If this serious and sober newspaper were published in, say, Milan or Sao Paulo, this editorial would not be about soccer's World Cup in general. It would be about tactics and lineups for today's final match.
Americans have had a chance to see the intensity that surrounds soccer in the rest of world as the World Cup is being played in this country for the first time -- such intensity that lineups have been second-guessed publicly not just by editorialists but by the president of Mexico, the prime minister of Italy and the Brazilian coach's mother. The lesson for Americans has been alternately joyful and appalling.
Joyful: the cheering, singing, drum-beating, costumed, DTC face-painted fans. Despite fears of hooliganism, the World Cup produced fewer arrests than the average National Football League game.
Also joyful: the quality of play. The matches, excessively defensive in the 1990 World Cup, have let Americans see the extent to which world-class soccer is a physical and mental challenge.
Appalling: Diego Maradona, once clearly the finest player in the world, then thought to be over the hill, playing two brilliant matches -- and then getting suspended for failing a drug test.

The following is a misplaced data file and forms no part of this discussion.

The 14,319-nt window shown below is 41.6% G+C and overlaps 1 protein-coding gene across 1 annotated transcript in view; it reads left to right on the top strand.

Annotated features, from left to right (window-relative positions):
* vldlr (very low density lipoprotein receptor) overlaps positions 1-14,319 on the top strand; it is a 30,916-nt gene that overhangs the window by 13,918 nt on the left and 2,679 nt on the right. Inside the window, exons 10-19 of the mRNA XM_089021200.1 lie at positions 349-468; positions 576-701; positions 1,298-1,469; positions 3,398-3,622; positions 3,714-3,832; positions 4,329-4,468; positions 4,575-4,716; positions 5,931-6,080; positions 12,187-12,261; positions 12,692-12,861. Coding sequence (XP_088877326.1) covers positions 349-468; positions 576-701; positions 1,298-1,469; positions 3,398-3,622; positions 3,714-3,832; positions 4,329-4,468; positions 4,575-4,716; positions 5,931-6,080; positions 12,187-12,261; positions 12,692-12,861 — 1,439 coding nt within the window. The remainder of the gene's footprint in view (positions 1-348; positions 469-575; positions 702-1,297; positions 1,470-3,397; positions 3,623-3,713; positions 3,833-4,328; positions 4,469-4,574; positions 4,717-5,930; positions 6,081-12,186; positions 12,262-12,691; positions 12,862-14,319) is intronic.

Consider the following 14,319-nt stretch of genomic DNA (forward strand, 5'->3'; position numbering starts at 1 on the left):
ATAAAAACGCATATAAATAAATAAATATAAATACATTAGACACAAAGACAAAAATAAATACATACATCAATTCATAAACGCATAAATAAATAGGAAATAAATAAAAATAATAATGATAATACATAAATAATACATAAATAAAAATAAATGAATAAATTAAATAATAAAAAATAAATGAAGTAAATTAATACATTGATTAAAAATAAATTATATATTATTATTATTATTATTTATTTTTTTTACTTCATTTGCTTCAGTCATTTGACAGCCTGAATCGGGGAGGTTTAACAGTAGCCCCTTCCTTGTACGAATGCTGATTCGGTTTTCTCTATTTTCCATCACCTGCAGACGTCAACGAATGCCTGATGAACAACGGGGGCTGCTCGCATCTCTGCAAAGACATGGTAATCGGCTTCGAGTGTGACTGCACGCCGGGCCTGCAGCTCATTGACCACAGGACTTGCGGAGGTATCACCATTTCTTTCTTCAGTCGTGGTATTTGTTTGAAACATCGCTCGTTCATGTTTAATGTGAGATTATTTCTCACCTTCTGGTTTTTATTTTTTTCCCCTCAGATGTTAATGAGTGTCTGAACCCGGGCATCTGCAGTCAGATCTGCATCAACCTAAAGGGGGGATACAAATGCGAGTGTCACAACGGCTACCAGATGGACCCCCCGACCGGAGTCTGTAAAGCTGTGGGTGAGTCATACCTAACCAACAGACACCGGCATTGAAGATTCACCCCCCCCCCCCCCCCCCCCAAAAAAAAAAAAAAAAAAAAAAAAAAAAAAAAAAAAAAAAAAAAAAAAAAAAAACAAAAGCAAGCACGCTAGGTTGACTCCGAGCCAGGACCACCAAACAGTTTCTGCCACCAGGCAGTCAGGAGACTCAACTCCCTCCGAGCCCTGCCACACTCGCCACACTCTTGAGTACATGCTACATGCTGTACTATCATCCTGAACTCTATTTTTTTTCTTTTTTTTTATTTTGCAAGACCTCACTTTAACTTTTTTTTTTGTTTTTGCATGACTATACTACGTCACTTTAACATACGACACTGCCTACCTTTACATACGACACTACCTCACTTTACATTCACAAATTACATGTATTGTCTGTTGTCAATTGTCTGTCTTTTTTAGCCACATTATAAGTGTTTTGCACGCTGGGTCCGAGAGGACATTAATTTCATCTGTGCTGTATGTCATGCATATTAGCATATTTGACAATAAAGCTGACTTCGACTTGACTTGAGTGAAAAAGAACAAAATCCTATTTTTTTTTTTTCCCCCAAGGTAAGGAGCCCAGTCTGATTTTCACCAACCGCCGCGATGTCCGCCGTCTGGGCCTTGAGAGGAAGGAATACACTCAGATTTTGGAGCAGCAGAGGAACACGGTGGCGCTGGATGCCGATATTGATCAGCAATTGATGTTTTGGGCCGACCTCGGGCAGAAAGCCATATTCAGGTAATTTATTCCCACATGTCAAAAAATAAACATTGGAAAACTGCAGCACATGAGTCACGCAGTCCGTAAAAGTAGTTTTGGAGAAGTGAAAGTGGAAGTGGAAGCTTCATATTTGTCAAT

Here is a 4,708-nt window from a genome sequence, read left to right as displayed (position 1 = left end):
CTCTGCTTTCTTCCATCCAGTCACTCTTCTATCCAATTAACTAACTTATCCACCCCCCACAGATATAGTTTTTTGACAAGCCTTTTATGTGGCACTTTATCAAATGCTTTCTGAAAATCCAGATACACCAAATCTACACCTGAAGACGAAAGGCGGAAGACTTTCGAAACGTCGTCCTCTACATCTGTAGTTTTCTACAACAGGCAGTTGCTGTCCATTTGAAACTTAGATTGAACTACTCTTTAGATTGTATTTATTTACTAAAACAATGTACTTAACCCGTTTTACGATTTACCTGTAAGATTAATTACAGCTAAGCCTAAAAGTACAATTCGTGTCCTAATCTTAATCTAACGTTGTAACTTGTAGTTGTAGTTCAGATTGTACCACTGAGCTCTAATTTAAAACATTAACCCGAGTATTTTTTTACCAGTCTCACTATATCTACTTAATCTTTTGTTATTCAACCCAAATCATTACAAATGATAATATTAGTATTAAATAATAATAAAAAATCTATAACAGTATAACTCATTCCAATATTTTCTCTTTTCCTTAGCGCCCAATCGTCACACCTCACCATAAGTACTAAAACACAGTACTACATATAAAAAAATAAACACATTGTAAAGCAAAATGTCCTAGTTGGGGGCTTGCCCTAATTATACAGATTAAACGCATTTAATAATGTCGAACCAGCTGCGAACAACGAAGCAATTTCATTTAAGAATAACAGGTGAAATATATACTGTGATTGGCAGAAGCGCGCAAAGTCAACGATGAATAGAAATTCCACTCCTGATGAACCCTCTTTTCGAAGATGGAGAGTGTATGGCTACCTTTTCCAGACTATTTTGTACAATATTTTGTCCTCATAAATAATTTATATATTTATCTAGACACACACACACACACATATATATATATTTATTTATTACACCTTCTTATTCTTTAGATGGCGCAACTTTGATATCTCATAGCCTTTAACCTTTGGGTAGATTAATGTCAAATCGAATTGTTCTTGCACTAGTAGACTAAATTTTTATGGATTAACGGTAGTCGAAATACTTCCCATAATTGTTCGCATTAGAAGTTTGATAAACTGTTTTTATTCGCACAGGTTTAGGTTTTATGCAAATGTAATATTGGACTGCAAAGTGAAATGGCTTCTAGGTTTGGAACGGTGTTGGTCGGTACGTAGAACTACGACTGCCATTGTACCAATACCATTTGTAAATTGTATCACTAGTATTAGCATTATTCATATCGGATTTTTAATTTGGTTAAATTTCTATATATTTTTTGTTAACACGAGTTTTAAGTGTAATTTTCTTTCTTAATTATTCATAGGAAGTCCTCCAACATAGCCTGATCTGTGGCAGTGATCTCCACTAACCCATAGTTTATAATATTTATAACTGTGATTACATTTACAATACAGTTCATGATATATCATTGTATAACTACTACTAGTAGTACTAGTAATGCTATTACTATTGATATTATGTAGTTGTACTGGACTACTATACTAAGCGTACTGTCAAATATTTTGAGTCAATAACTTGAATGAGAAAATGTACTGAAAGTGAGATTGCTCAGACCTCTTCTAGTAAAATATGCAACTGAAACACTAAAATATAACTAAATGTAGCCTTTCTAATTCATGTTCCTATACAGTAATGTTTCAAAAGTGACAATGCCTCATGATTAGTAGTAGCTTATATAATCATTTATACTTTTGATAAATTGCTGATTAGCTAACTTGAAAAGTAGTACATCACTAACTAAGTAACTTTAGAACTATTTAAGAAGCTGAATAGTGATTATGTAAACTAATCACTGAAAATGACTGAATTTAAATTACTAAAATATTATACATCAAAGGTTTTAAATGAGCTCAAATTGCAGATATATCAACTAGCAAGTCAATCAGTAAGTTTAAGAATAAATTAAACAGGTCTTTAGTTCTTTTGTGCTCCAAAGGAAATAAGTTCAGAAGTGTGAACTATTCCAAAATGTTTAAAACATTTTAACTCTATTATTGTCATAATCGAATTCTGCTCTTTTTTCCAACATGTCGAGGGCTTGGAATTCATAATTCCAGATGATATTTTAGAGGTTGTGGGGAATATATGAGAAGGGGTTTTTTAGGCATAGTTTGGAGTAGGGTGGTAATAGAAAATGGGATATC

And most appalling of all: Andres Escobar, the Colombian player who, in a desperate attempt to tip away a dangerous U.S. pass, accidentally kicked the ball into his own goal -- and then was brutally executed back home in Medellin.
The World Cup is able to distill delight and pride and loyalty and anger and frustration because it is a competition between national teams.
Besides bringing some stability to player rosters (once a player has represented one country in international soccer competition, can never represent another), the athletic battle between nations allows people to impose their views (and, yes, prejudices) on the teams: Fans speak of stolid English teams, precise German teams, melodramatic Italian teams.
Some questioned the decision to bring the tradition and exhilaration of the World Cup to a country in which many see soccer as a sport for flailing clumps of 7-year-olds; youth soccer has been called America's largest day-care program. But the choice has proved to be a good one.
The United States has been good for the World Cup. This is a country that knows how to stage a big event; fans turned out in record numbers.
And the World Cup has been good for the United States. Soccer's championship is a spectacle and a festival. We've been privileged to experience it.